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We are continuing to look at ways to improve the admissions system. The Secretary of State has recently asked the independent schools adjudicator to report on how admissions authorities are using random allocation.
The Parliamentary Under-Secretary of State, Home Office (Lord West of Spithead): My honourable friend the Minister of State for Policing, Crime and Security (Vernon Coaker) has made the following Written Ministerial Statement.
Section 14(1) of the Prevention of Terrorism Act 2005 (the 2005 Act) requires the Secretary of State to report to Parliament as soon as reasonably practicable after the end of every relevant three-month period on the exercise of the control order powers during that period.
Control orders continue to be an essential tool to protect the public from terrorism, particularly where it is not possible to prosecute individuals for terrorism-related activity and, in the case of foreign nationals, where they cannot be removed from the UK.
As stated in previous quarterly statements on control orders, control order obligations are tailored to the individual concerned and are based on the terrorism-related risk that each individual poses. Each control order is kept under regular review to ensure that obligations remain necessary and proportionate. The Home Office continues to hold control order review groups (CORGs) every quarter, with representation from law enforcement and intelligence agencies, to keep the obligations in every control order under regular and formal review and to facilitate a review of appropriate exit strategies. The CORGs for this quarter fall outside of this reporting period and will be covered in the next report. However, meetings were held in relation to the control orders in force within this reporting period on an ad-hoc basis as specific issues arose.
During the period 11 December 2008 to 10 March 2009, two non-derogating control orders were made and served; three non-derogating control orders were made but not served; and two control orders were renewed in accordance with Section 2(6) of the 2005 Act.
In total, 17 control orders are currently in force, six of which are in respect of British citizens. Five individuals subject to a control order live in the Metropolitan Police Service area; the remaining individuals live in other police force areas. All of these control orders are non-derogating. One individual has been charged with breaching a control order obligation; no prosecutions for breaching a control order were completed during this reporting period.
During this reporting period, 62 modifications of control order obligations were made. Twenty-one requests to modify control order obligations were refused. A right of appeal is provided for by Section 10(1) of the 2005 Act against a decision by the Secretary of State to renew a non-derogating control order or to modify an obligation imposed by a non-derogating control order without consent. One appeal has been lodged with the High Court by a controlled person in relation to the renewal of a control order during this reporting period. A right of appeal is also provided for by Section 10(3) of the 2005 Act against decisions by the Secretary of State to refuse a request by a controlled person to revoke their order and/or to modify any obligation under the order. One appeal has been lodged with the High Court by a controlled person relating to a refusal to modify his control order.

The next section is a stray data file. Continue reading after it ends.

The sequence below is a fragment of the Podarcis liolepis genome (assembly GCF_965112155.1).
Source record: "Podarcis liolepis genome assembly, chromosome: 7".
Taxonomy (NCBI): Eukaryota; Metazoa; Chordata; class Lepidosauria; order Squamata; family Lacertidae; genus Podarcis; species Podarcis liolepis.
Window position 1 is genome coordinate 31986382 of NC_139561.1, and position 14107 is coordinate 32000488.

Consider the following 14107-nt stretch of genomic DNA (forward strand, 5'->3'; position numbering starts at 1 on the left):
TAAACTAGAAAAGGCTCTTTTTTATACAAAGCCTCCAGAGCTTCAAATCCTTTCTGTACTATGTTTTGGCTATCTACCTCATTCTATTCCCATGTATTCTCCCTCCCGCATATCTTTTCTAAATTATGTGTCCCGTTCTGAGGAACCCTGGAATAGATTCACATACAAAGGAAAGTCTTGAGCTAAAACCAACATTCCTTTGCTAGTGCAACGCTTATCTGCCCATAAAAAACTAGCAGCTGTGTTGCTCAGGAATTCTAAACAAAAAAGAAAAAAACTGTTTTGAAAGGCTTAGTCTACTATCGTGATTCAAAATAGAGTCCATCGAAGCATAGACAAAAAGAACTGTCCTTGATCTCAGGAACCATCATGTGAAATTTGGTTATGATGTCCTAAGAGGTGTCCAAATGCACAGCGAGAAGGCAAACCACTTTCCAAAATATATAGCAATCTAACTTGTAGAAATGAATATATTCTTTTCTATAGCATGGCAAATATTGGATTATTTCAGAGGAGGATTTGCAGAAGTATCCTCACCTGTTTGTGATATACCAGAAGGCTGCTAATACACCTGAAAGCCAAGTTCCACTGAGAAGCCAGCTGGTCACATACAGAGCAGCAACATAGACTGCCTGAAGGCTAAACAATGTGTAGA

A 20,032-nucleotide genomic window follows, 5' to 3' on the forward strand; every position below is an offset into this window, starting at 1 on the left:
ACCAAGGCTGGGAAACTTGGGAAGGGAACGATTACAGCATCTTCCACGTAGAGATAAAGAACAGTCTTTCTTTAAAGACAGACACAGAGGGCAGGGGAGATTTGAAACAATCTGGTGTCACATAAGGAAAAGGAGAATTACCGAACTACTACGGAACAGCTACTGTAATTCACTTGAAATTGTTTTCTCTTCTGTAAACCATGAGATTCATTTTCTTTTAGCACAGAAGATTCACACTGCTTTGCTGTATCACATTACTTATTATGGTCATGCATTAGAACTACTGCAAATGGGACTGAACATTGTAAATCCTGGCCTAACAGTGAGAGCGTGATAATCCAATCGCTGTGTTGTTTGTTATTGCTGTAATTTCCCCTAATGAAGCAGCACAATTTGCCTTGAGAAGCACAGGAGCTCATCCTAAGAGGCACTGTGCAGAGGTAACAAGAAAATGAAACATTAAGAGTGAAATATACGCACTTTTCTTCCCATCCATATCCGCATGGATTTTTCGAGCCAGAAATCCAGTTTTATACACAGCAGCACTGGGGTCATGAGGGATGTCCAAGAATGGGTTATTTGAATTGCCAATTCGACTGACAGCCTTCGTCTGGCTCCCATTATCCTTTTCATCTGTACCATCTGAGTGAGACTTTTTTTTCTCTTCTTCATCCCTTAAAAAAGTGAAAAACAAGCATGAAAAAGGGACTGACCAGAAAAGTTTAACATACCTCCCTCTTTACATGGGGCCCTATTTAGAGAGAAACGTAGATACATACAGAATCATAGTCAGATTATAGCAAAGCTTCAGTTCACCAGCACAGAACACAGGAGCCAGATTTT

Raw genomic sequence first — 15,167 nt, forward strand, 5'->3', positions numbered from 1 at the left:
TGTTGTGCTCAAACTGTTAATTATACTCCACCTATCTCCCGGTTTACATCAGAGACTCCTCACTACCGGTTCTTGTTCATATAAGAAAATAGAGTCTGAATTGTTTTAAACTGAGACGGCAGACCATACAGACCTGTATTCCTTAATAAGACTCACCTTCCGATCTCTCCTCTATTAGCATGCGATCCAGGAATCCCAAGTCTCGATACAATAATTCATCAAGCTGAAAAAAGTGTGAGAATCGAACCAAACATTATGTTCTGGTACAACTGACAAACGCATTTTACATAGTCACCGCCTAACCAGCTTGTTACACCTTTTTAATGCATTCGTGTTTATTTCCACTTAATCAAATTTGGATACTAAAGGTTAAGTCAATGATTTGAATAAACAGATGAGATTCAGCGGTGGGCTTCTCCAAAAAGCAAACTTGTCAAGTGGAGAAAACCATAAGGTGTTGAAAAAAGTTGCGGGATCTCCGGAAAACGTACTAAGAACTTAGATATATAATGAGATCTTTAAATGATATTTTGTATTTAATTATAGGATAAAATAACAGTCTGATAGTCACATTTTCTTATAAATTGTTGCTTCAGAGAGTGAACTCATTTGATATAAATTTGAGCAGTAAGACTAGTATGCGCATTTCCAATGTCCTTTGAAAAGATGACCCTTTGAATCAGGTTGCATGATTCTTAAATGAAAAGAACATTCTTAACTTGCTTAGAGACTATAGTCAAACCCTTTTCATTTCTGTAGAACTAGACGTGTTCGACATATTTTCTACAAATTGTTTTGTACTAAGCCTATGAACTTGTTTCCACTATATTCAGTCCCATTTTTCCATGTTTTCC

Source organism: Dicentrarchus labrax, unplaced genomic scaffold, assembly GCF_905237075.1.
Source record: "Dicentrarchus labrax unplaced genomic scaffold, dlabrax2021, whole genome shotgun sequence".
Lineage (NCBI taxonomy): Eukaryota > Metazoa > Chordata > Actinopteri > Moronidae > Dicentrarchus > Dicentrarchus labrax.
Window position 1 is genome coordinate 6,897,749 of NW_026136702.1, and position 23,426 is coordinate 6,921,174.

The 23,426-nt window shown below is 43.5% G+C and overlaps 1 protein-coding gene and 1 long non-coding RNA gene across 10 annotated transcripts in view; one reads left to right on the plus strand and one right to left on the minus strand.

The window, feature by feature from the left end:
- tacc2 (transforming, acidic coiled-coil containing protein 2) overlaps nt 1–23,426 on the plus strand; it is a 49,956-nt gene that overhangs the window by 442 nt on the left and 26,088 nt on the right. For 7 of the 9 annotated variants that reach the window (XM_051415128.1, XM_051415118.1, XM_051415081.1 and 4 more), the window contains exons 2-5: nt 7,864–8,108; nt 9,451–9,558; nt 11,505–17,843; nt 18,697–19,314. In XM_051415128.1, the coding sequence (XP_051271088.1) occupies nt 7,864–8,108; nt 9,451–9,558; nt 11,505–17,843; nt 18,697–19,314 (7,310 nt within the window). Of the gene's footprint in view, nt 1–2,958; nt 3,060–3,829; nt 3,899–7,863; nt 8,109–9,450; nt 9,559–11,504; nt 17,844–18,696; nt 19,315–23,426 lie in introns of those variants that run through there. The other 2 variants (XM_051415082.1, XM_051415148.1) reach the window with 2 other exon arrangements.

Three judgments have been handed down by the High Court in control order cases during this reporting period in relation to substantive reviews of the individual control orders under Section 3(10) of the Prevention of Terrorism Act 2005. In Secretary of State for the Home Department v AR a judgment was handed down on 19 December 2008. The court ruled in favour of the Secretary of State and upheld the control order and all of the obligations. A judgment was handed down in the case of Secretary of State for the Home Department v AU on 20 January 2009. The court ruled in favour of the Secretary of State and upheld the control order and all the obligations. In Secretary of State for the Home Department v GG&NN a judgment was handed down on 12 February 2009. In the case of NN, the court quashed the renewal of NNs control order. The quashing took effect on 24 November 2008 as set out in the last quarterly statement. In the case of GG, the court upheld the control order, quashed one obligation and ordered that two further obligations be modified. The Secretary of State has appealed the courts decision to quash one of the obligations.
A judgment was handed down by the Court of Appeal in the case of Secretary of State for the Home Department v Abu Rideh on 17 December 2008 in which the appeal made by the Secretary of State was stayed.
Full judgments are available at www.bailii.org/.
I would like to update the House on the process carried out to deal with the coldest winter the UK has faced for almost 20 years and in particular the heavy snowfalls experienced in early February across large parts of the UK, and how the Government propose to work with partners to identify and address the lessons.